That's a mighty good question 36th District Court Judge Robert Giles asked this morning as Detroit Mayor Kwame Kilpatrick begged forgiveness for violating the terms of his bond by taking a trip to Windsor last month without first getting the court's permission.

As a matter of fact, it's a mighty good standard for any judge to apply when dealing with a high-profile defendant who has screwed up by flaunting a court order.

And it's the standard Giles used to revoke Kilpatrick's bond and order him to jail, according to a report in The Detroit News.

The Detroit Free Press reports that:

"Court officials said Kilpatrick would remain in jail until he either posts the full $75,000 bond or until his lawyers can persuade a Wayne County Circuit Court judge to overturn the decision. But first, Kilpatrick would be taken to the 36th District Court detention area."
Kilpatrick's lawyer said the mayor will spend the night in jail, and a circuit-court appeal of Giles' order will be heard tomorrow, reports The Associated Press.

The Free Press reports that Kilpatrick told Giles: "'Last week was a tremendous wake-up call to me,' he said, referring to Giles' rebuke last month after he allegedly assaulted law enforcement officials trying to serve a subpoena."

If Giles' scolding of the mayor last week was a "tremendous wake-up call," I wonder what Kilpatrick will think about the one Giles made this morning: a night in jail, just like any other John Six-Pack.

Friday, August 1, 2008

8.1.08: What they're saying ...

"This is not the proverbial file in the birthday cake."

- Attorney Jon Muth, quoted in the Grand Rapids Press.

Muth was responding to speculation that lots of criminals would have a shot at freedom if the Judicial Tenure Commission decides, and the Michigan Supreme Court concurs, that his client, 63rd District Court Judge Steven Servaas, vacated his office by moving out of his elected district and later moving back into it. The theory is that any case Servaas heard while he allegedly vacated his office would be invalid. JTC Executive Director Paul Fischer, apparently wanting to have it both ways, suggested that the MSC could name Servaas as a visiting judge for the cases in question even if he is removed from the bench.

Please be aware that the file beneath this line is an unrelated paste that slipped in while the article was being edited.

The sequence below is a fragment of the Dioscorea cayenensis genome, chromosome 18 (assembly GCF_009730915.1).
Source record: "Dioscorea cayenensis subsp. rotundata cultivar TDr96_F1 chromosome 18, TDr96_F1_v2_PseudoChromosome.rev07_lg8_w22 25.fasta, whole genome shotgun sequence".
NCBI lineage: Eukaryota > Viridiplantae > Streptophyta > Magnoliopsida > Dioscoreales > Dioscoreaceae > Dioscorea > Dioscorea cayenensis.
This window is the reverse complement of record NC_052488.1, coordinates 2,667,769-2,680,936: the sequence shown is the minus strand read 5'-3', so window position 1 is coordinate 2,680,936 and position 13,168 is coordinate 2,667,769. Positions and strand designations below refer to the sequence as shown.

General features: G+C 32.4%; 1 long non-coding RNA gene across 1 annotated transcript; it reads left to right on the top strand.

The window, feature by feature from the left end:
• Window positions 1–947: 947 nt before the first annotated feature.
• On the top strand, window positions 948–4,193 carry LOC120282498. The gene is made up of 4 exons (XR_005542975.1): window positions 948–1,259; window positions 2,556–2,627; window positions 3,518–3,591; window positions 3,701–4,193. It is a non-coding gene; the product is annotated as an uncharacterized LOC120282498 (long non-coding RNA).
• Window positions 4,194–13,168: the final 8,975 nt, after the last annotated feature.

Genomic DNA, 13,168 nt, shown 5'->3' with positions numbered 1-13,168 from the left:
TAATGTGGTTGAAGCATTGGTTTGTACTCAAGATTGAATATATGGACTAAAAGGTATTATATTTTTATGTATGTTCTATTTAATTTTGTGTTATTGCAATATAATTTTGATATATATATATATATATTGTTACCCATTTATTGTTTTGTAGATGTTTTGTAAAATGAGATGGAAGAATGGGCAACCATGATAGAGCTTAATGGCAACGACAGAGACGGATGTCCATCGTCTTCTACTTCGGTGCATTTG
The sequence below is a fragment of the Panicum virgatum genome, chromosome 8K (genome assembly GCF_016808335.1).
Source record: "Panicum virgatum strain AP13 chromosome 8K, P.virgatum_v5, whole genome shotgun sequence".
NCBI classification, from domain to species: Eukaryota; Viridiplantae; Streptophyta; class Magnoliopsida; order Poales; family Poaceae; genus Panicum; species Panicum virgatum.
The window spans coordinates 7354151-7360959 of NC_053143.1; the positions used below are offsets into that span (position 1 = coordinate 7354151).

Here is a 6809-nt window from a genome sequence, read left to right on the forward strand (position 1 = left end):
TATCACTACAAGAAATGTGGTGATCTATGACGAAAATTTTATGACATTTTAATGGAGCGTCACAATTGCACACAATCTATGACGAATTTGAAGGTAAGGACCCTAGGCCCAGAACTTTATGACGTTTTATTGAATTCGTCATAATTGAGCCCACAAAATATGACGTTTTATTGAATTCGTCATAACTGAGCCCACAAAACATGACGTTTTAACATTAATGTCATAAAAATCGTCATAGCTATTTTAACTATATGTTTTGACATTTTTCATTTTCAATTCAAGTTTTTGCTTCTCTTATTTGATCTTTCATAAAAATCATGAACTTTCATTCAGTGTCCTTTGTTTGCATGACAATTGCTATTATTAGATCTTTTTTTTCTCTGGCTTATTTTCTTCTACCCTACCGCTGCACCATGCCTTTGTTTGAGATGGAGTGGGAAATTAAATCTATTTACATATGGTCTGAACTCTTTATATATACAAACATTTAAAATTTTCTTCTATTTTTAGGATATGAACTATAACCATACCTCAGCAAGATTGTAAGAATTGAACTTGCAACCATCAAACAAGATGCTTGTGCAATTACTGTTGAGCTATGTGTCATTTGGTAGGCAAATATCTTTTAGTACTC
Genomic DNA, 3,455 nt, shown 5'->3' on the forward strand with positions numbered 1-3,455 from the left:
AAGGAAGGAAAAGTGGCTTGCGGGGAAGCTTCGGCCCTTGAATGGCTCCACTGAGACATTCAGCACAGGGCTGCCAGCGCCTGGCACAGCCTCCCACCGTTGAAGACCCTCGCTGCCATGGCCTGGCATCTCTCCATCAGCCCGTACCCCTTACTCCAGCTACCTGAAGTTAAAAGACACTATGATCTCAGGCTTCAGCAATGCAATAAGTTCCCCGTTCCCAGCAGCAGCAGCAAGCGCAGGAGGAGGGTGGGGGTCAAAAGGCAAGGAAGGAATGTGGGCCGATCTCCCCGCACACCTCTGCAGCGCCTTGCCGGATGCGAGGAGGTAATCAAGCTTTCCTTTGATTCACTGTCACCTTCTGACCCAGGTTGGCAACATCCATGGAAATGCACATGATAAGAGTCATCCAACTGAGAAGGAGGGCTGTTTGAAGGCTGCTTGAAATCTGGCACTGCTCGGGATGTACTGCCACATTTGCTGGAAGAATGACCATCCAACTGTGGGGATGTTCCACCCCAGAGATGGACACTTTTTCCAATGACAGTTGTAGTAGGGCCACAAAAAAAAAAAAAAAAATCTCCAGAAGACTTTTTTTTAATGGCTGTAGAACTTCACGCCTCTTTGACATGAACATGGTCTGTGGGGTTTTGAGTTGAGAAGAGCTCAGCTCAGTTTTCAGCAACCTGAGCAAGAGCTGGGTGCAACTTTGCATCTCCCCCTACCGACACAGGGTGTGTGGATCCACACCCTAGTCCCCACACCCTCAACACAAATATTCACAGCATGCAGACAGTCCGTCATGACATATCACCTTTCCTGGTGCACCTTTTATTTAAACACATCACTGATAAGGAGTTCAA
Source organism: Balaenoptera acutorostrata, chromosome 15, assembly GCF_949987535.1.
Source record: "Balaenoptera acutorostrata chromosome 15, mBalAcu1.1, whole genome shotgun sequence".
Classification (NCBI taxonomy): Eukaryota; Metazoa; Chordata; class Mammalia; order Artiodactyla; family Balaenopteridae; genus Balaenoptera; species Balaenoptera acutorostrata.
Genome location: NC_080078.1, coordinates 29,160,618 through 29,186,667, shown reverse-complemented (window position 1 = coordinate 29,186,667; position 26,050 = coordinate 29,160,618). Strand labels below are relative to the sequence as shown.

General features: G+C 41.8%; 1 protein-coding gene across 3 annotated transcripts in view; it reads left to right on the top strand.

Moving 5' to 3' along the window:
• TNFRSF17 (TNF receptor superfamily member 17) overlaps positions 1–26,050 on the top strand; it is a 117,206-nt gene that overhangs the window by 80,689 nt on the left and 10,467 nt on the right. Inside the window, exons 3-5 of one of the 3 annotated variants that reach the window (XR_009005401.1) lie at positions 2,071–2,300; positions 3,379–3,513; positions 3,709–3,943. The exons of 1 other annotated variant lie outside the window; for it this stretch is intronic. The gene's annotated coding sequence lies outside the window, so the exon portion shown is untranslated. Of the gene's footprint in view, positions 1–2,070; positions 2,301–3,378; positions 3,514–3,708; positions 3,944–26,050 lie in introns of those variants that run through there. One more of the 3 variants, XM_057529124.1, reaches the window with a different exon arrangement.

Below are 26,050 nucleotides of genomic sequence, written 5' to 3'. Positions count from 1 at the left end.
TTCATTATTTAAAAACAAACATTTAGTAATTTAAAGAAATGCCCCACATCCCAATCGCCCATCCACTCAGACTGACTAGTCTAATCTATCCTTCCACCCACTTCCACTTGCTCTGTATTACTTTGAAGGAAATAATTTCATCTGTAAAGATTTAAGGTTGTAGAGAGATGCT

"I believe that this is one of the dirtiest of political tricks I've ever seen. It's a dirty election-eve tactic, especially one that has no merit, no substance."

- 38th District Court Judge Norene Redmond, quoted in The Detroit News.

With a hotly contested primary election just a few days away (five challengers seek to replace Redmond), news surfaced earlier this week that Eastpointe Police Chief Michael Lauretti and Macomb Prosecutor Eric Smith complained to the Judicial Tenure Commission about the judge's courtroom behavior. Lauretti and Smith say they filed their paperwork "months ago." The Michigan Supreme Court censured Redmond in February for several instances of unprofessional conduct. Lauretti and Smith allege that Redmond allegedly "humiliated" an assistant prosecutor and a police detective during a March 4 hearing.


"I was the only judicial candidate with permission to have signs there, and I was acting on orders from the property owner."

- 52-2 District Court Judge Dana Fortinberry, quoted in The Detroit Free Press.

Fortinberry was explaining why she was captured on camera yanking up campaign signs for her opponent, Joseph Fabrizio, on some property near the courthouse. As it turns out, they both may have been in the wrong. According to the Free Press, the signs for Fortinberry and Fabrizio appeared to be in the public easement alongside the road, which would violate an Independence Township ordinance.